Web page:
The outbreak of war in Germany had taken its toll on the government. Poor leadership exercised by the Weimar Republic and economic inflation had staggered the economy. Hitler hoped to persuade Bavarian Government to march in arms against the state leaders of the Weimar Republic. It was during this time; Hitler had been instructed to investigate a right wing extremist organization who was actively engaged in businesses throughout the area. Quickly becoming interested in the group, Hitler was soon appointed Chairman of the NSDAP, or more commonly referred to as the “German Workers Nazi Party.” As an activist leader, he was responsible for shaping the party into an influential political force.
The Nazi party quickly grew to 6000 members by the summer of 1921 as Hitler spent the next two years focusing efforts on political agendas, claiming Germanys problems were due to the failures of the “Weimar Republic” and “Social Democrats” ruled by Marxists ideology and trade unions. By the summer of 1923, the Nazi party had grown to more than 55,000 members.
Hitler soon initiated “anarchical tactics” directed towards state leaders of the “Weimar Republic.” Forming a group of 600 “Storm Troopers” accustomed to committing acts of violence, Hitler surrounded a building of 3000 “Weimar Republic” officials gathering to discuss political agendas. Entering the beer hall unannounced, Hitler jumped atop a nearby chair, firing a pistol into the air, shouting, “The National Revolution has begun.” Seconds later, he instructed the “Weimar leaders to join forces with the “Nazi Party” or die in opposition. Hitler’s futile attempts were an effort to relieve the German people of future oppressions caused by state leaders. Under duress, the Weimar Republic Chairmen agreed to discuss his proposals in future meetings.
Satisfied with himself, Hitler announced a new form of provisional government for the future of Germany. Two days later, police arrested him by authority of the Bavarian Government and brought him to trial for “high treason” where he was sentenced to five years in prison. After serving only 9 months in a sanitarium, the Bavarian Supreme Court granted him amnesty.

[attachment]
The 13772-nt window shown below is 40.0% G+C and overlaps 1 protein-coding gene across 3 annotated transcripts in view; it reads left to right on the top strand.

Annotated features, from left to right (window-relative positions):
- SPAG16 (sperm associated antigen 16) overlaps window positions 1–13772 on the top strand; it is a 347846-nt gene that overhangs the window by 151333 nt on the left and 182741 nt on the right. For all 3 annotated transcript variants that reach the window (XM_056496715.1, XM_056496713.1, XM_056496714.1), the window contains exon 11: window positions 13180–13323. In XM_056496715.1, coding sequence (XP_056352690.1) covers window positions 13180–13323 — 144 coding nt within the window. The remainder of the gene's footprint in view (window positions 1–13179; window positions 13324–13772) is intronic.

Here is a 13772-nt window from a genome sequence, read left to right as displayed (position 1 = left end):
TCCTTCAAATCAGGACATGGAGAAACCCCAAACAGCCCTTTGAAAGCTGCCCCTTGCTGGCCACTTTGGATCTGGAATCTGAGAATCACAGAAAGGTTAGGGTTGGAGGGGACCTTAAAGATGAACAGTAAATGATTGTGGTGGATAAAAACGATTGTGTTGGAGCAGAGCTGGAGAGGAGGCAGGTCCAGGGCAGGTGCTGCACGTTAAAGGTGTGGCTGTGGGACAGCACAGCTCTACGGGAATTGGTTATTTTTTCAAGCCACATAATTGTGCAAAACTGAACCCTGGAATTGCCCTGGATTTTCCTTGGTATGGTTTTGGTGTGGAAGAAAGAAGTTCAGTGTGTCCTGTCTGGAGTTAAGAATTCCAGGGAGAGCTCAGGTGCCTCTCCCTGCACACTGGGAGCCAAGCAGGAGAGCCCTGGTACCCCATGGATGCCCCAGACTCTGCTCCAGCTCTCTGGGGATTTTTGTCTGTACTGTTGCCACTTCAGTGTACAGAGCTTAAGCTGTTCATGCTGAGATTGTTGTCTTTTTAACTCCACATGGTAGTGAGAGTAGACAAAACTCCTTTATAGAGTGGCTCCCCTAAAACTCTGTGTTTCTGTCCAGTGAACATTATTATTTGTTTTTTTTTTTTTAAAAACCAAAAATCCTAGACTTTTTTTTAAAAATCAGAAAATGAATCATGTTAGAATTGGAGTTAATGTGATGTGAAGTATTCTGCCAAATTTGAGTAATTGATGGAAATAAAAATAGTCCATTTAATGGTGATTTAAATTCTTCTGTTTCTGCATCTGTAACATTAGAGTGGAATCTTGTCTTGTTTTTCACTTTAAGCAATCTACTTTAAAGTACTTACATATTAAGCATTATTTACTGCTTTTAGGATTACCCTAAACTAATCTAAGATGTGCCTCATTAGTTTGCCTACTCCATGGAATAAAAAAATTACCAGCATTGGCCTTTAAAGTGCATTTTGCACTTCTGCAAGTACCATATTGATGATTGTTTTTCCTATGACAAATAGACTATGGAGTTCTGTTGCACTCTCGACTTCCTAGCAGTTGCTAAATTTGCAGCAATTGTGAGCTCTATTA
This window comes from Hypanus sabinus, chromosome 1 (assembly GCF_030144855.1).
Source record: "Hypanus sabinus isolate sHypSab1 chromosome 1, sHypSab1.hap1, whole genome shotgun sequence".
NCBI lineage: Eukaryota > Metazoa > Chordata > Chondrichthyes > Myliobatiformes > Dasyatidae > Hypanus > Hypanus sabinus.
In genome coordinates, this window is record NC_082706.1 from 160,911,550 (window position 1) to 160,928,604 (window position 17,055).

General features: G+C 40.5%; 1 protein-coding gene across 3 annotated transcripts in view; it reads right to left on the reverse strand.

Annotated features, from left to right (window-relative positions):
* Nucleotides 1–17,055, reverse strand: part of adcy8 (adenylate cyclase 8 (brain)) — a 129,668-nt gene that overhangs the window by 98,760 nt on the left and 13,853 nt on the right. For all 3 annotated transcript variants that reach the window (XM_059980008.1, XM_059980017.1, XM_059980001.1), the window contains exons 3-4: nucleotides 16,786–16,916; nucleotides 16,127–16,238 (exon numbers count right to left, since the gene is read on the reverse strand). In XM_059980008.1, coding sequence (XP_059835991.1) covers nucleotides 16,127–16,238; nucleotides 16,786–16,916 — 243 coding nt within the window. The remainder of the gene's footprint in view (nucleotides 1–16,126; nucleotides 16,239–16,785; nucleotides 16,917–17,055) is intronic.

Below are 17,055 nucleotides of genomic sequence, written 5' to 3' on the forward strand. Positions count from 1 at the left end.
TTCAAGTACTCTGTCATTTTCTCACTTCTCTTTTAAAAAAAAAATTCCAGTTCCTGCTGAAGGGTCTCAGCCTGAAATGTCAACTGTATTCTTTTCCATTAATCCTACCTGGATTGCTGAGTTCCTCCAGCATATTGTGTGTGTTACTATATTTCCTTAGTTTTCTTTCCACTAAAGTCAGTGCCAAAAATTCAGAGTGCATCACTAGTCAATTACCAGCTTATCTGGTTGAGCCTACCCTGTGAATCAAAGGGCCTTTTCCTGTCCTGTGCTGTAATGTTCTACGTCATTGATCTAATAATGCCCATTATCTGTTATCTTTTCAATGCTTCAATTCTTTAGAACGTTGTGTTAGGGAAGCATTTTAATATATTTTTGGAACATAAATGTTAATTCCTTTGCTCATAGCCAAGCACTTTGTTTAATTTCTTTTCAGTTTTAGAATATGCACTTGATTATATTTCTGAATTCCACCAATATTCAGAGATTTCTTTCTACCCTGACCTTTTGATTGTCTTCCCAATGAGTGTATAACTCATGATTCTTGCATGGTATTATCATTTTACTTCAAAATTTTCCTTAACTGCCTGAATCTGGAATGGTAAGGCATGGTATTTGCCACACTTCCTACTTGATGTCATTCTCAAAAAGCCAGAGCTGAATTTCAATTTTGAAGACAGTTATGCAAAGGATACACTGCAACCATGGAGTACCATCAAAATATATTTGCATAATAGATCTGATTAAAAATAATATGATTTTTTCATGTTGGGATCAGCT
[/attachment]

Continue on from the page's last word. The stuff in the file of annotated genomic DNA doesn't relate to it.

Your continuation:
Realizing his mistakes, Hitler returned to work under the authority of the “Weimar Republic” while leading the Nazi party into new and organized agenda’s. Membership declined for the Nazi party during Hitler’s jail term. The decline came as no surprise to the powerful leader as he rejoiced in the show of dedication to his authority. Hoping to reassemble party leaders, Hitler initiated propaganda efforts and public speaking forums as powerful tools for success. Those seeking a way from economic disaster and ghettos looked to Hitler for salvation. Hitler preached before enthused crowds, claiming Germans should unite in an effort to fight Marxism and Judaism, as these would be the demise of Germany’s economic success. Hitler believed “power ruled and morality was folly.” Although the leader’s immediate attempts proved unsuccessful, he was banned from public forums altogether, and was committed to building political support of his beliefs.
The next several years proved beneficial for Hitler. He managed to write his first book while serving his sentence for treason, Mein Kampf, which outlined policies for creating a new and improved Germany. The dictator also owned and operated a media publication, Volkischer Beobachter, which he used for propaganda efforts supporting the Nazi party. The dictator continued building Nazi memberships for the next eight years. It was not until the earlier part of 1929 that his efforts began to show significant progress.
Hitler was making more friends than enemies, benefiting his efforts for gaining a political foothold into state rule. One particular person who played a significant part in his gains was Alfred Hugenberg. Hugenberg owned several newspapers and a film company. The wealthy business owner was also appointed Chairman of the German Nationalist People’s Party who, with Hitler’s help had achieved financial support from industry leaders. The two drafted a law against the enslavement of the German people, but the act did very little to help members of German society, but Hitler found it beneficial for gaining approval with other party leaders, and the socially depressed, longing for salvation from economic deprivation and starvation.